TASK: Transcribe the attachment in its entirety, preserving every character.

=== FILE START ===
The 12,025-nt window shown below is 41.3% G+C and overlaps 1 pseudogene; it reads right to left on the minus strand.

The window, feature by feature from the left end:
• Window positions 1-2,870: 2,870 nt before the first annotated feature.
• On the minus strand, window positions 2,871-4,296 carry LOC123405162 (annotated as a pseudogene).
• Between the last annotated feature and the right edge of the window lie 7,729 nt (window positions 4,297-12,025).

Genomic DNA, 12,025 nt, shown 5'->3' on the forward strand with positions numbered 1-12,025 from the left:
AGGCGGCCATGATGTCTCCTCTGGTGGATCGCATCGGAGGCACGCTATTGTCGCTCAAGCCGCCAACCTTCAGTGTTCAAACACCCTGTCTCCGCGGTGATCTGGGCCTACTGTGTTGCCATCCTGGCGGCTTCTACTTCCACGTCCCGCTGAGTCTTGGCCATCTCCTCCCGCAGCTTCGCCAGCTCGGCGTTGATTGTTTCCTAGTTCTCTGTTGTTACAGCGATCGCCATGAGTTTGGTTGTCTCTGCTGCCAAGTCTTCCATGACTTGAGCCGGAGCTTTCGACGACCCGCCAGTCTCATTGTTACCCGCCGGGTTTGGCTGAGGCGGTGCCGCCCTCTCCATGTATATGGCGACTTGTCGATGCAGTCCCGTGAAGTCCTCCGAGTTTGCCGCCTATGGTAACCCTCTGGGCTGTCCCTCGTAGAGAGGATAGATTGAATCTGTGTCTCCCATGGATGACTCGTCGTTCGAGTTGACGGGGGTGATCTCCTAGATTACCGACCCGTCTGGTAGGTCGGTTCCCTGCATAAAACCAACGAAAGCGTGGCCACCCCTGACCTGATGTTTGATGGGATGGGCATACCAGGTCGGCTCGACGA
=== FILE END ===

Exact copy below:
The 12,025-nt window shown below is 41.3% G+C and overlaps 1 pseudogene; it reads right to left on the minus strand.

The window, feature by feature from the left end:
• Window positions 1-2,870: 2,870 nt before the first annotated feature.
• On the minus strand, window positions 2,871-4,296 carry LOC123405162 (annotated as a pseudogene).
• Between the last annotated feature and the right edge of the window lie 7,729 nt (window positions 4,297-12,025).

Genomic DNA, 12,025 nt, shown 5'->3' on the forward strand with positions numbered 1-12,025 from the left:
AGGCGGCCATGATGTCTCCTCTGGTGGATCGCATCGGAGGCACGCTATTGTCGCTCAAGCCGCCAACCTTCAGTGTTCAAACACCCTGTCTCCGCGGTGATCTGGGCCTACTGTGTTGCCATCCTGGCGGCTTCTACTTCCACGTCCCGCTGAGTCTTGGCCATCTCCTCCCGCAGCTTCGCCAGCTCGGCGTTGATTGTTTCCTAGTTCTCTGTTGTTACAGCGATCGCCATGAGTTTGGTTGTCTCTGCTGCCAAGTCTTCCATGACTTGAGCCGGAGCTTTCGACGACCCGCCAGTCTCATTGTTACCCGCCGGGTTTGGCTGAGGCGGTGCCGCCCTCTCCATGTATATGGCGACTTGTCGATGCAGTCCCGTGAAGTCCTCCGAGTTTGCCGCCTATGGTAACCCTCTGGGCTGTCCCTCGTAGAGAGGATAGATTGAATCTGTGTCTCCCATGGATGACTCGTCGTTCGAGTTGACGGGGGTGATCTCCTAGATTACCGACCCGTCTGGTAGGTCGGTTCCCTGCATAAAACCAACGAAAGCGTGGCCACCCCTGACCTGATGTTTGATGGGATGGGCATACCAGGTCGGCTCGACGA